Medical users spurning new batch of 'stronger' Health Canada marijuana
July 11, 2004
Dean Beeby, Canadian Press
OTTAWA -- Some patients are spurning a new batch of government-certified marijuana, dismissing Health Canada claims that it's a stronger, better quality smoke.
'It's no good,' Marco Renda, 45, said Monday from his home in Dundalk, Ont. 'I took two puffs and I put it out. 'It had a chemical taste to it. It didn't taste right to me and it didn't burn properly. It had no effect.' Prairie Plant Systems, which produces medical marijuana on contract for Health Canada, began shipping a second batch of its product on May 21 after getting bad reviews about the initial harvest.
Users complained the first batch last summer was too dry and powdery, and seemed far less potent than the package claim of THC content at 10.2 per cent. THC is the primary active ingredient in marijuana.
Health Canada says the new batch is 12 per cent THC, plus or minus 1.5 percentage points, has fewer leaves and twigs and more flowering tops, making it a purer smoke.
'We've listened to complaints . . . that we've received from stakeholders about the moisture content in the product and of the potency,' said Catherine Saunders, spokeswoman for Health Canada.
'Informally, I've been told . . . that the feedback (on the second batch) has been positive overall.'
But Renda, who runs a website for medical users, said that 'whoever has tried it has given me the feedback that it's not worth it.'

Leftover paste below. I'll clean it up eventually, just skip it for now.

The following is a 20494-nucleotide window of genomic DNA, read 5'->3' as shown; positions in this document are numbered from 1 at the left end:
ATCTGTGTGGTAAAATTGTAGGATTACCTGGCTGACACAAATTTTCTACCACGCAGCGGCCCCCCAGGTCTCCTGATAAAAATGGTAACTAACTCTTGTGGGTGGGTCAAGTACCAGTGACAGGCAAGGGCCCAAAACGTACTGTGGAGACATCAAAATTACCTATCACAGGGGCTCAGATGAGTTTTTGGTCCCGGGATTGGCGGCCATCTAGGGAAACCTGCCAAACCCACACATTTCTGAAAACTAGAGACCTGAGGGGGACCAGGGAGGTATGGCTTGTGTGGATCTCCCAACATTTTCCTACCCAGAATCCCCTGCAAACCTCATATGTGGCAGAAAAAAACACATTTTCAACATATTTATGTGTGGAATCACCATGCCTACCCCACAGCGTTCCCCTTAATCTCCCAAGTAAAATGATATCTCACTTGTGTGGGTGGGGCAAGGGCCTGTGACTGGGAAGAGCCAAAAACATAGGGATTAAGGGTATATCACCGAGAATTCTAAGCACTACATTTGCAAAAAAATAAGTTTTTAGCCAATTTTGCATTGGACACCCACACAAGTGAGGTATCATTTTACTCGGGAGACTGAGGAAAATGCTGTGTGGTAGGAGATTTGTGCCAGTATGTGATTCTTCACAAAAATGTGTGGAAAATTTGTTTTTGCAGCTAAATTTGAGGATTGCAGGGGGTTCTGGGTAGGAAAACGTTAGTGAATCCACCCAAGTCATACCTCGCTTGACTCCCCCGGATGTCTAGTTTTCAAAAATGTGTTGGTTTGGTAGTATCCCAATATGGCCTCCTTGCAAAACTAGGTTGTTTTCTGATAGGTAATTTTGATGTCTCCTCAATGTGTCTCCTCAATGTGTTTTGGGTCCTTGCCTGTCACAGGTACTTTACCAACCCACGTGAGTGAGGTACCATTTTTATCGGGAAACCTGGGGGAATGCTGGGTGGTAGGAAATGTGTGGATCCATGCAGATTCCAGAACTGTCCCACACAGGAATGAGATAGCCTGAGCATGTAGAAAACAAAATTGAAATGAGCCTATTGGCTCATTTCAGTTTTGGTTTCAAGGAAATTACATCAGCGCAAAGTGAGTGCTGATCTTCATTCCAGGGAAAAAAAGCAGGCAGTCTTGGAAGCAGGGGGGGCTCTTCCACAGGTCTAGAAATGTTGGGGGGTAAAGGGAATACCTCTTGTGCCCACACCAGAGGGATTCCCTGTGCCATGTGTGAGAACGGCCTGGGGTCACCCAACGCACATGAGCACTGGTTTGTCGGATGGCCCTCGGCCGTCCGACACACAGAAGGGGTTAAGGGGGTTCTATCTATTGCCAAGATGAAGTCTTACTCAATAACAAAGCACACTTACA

And a spokesman for Canadians for Safe Access, a Victoria-based group representing medical users, is warning all patients away from the new dope at least until it completes new lab tests.
'Nobody should smoke this stuff until we see test results ourselves and until we get an explanation from Health Canada about what happened with the first batch,' Philippe Lucas said Monday.
'We've called right now for a moratorium on the use, research and distribution of this cannabis by all legal medical users.'
Lucas says his group had the first batch tested by independent labs, which found the THC content to be less than half the advertised level of 10.2 per cent. Internal documents from Health Canada also suggest the material contains other potentially harmful contaminants, he said.
Health Canada disagrees, saying its own testing shows the marijuana has acceptably low levels of contaminants and is as potent as claimed.
Currently, there are 70 licensed Canadians who have received Prairie Plant Systems marijuana, which costs $150 plus GST for a 30-gram bag. Forty-seven licensed users have also received the company's seeds to grow their own.
Patients say marijuana helps relieve a variety of symptoms caused by AIDS, hepatitis C, multiple sclerosis and other medical conditions. Health Canada - which was required by the courts to provide the marijuana - says the medical case for marijuana remains unproven.
Almost 600 users have been given permission to grow their own marijuana from seeds or to have designated growers cultivate it for them. Most such users and growers obtain their seeds from the black market.
But some are concerned about Health Canada proposals to end private cultivation of marijuana by 2007, forcing everyone to either buy government dope or get it off the streets.
'Patients are pretty fed up with the Health Canada product, and they do want alternatives,' said Eric Nash, a licensed marijuana grower in Duncan, B.C., whose operation provides for five patients.
'That's the big key, is having a choice of supply rather than being locked into one supply.'
Saunders said the supplier is examining other ways to improve the product, including changing the moisture content.
Health Canada's $5.75-million contract with Prairie Plant Systems, which grows its marijuana in an old mine shaft in Flin Flon, Man., ends next year. The department is expected to put out to tender shortly two new contracts to grow government dope.
Health Canada is also rewriting regulations to allow a pilot program in British Columbia to distribute government marijuana in pharmacies.